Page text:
David Giertz, president of
distribution and sales at Nationwide, says the firm’s second annual survey of
individuals nearing retirement and those who are retired unearthed numerous
misconceptions about Social Security. Retirement is quite different from what
they expected, Giertz tells PLANADVISER. They believe they should take Social
Security early because it’s going to run out. Other misperceptions about the
benefit touch on cost and longevity.
These ideas are contributing to
the retirement readiness crisis the country faces, Giertz believes, and plan
sponsors and plan advisers have an opportunity to help educate participants
about the best ways to claim the benefit. One disconnect—the amount of
retirement income future retirees believe Social Security will cover (52%) and
the reality (40%)—is quite large, Giertz says. One reason for the disparity is
the number of people who began taking the benefit early: 83% of survey
respondents in their retirement years had to claim early because of health
issues or job loss. Those that take the benefit early receive 49% less than
those who wait.
One surprising finding, Giertz
says, was how few of the survey respondents working with an adviser had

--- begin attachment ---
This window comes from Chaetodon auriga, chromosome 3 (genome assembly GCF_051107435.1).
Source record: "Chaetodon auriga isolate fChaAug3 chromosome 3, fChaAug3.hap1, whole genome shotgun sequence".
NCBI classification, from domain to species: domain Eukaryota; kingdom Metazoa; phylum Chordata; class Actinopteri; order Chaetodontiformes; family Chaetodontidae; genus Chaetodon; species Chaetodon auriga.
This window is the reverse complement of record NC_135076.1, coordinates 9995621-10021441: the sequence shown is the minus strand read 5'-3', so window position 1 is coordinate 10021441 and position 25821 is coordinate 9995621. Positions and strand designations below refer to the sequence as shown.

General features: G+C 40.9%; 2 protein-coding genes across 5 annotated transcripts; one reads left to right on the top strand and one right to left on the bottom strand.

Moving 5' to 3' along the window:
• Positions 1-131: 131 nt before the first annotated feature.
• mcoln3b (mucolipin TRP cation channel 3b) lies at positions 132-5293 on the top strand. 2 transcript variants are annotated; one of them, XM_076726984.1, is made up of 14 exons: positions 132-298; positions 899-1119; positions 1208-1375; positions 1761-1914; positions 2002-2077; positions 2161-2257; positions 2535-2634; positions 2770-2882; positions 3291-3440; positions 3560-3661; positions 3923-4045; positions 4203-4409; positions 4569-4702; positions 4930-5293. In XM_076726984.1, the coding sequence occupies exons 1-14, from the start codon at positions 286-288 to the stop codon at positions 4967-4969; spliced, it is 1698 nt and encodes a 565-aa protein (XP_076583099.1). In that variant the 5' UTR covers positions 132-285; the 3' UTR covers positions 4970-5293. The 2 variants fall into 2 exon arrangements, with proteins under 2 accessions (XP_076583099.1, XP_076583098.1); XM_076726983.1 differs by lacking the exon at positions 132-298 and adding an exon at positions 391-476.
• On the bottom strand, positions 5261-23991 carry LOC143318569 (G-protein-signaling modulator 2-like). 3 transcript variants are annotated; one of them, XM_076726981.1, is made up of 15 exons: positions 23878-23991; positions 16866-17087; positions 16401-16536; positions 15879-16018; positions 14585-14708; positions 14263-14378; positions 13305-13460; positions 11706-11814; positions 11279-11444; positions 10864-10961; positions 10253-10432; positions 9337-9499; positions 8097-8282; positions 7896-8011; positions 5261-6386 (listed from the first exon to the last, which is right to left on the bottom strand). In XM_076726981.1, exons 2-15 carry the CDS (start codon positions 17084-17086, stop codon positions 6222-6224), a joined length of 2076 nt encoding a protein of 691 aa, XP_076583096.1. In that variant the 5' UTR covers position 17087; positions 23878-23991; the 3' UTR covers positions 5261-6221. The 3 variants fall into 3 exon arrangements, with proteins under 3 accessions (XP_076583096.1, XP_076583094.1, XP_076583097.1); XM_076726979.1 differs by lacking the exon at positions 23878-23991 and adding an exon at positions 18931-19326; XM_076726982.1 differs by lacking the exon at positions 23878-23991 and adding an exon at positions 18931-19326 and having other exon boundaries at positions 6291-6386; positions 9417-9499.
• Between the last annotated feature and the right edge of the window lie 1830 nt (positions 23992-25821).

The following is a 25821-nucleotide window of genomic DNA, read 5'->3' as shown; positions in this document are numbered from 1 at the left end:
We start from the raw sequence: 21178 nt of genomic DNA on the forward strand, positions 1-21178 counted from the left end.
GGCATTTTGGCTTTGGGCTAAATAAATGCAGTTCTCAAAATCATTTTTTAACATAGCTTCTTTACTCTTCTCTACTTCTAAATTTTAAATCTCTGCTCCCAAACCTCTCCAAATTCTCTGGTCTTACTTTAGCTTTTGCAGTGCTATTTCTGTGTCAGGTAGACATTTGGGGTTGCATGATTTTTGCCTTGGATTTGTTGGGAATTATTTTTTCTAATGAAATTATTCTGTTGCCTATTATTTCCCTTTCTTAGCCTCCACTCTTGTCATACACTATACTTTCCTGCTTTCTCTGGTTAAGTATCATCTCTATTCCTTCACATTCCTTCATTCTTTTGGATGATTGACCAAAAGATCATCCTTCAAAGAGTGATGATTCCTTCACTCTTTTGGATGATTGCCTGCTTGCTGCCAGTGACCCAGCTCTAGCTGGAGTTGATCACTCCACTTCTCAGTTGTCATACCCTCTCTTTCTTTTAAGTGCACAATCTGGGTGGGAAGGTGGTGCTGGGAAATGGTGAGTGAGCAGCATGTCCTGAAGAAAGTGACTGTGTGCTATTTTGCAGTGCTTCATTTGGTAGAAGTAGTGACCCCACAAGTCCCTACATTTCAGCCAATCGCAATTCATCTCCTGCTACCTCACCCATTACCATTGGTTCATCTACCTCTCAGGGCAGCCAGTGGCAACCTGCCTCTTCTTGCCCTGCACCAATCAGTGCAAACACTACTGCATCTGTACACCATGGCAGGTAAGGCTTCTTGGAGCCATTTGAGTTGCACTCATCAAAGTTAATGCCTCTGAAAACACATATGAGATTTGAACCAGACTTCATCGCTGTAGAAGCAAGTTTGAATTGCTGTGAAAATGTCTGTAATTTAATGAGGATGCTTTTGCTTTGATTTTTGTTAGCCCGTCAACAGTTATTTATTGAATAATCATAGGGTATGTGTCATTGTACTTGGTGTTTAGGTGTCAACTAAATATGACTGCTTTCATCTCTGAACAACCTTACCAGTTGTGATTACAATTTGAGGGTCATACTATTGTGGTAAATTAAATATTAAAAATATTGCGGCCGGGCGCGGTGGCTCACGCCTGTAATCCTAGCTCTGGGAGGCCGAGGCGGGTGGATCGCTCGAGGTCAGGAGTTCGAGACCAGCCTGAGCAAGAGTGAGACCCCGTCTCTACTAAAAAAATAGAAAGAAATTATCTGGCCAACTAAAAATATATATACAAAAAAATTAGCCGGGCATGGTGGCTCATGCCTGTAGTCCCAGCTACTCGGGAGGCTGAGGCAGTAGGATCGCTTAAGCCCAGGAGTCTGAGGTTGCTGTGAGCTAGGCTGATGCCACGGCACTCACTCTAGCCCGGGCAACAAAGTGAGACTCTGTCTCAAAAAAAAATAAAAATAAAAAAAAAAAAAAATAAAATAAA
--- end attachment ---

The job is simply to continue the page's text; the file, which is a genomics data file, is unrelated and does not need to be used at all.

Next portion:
conversations with the adviser about Social Security: just 17% versus last
year’s 12%. The number rose slightly but is still low, he says. Coupled with
that figure is the 71% of people who indicated they would seek out another
adviser if their current adviser did not talk about Social Security. While the
number of advisers discussing Social Security did show a slight rise, Giertz
says he expected a bigger increase. But perhaps the scant number of
conversations about Social Security should not be surprising, Giertz concedes.
Two takeaways for plan sponsors
are education and planning. How we can help do a better job educating and
helping people be more aware and after that is planning. The sooner people plan
and understand some of the misconceptions, how to optimize their Social
Security benefit, the better. He recommends plan sponsors outline the
misconceptions for plan participants, along with statistics and follow up with
actions for plan participants to take, such as meeting with an adviser and
devising an appropriate strategy, looking at other assets and perhaps making
withdrawals from a 401(k) in order to delay the beginning of the benefit.
The vast majority take it as soon
as they can—and they don’t realize they’re leaving hundreds of thousands of
dollars on the table if they do that. If people can get assistance getting
through those eight years [age 62 to 70], or even if they just hold on for a
few extra years, it can really help, says Charley Gillespie, communications
consultant for Nationwide media relations.
Nationwide surveyed 902 U.S.
adults online between June 15 and June 22 who currently collect or plan to
collect Social Security benefits. Respondents, age 50 or older, are either
recent or future retirees, or are 10 or more years into retirement.
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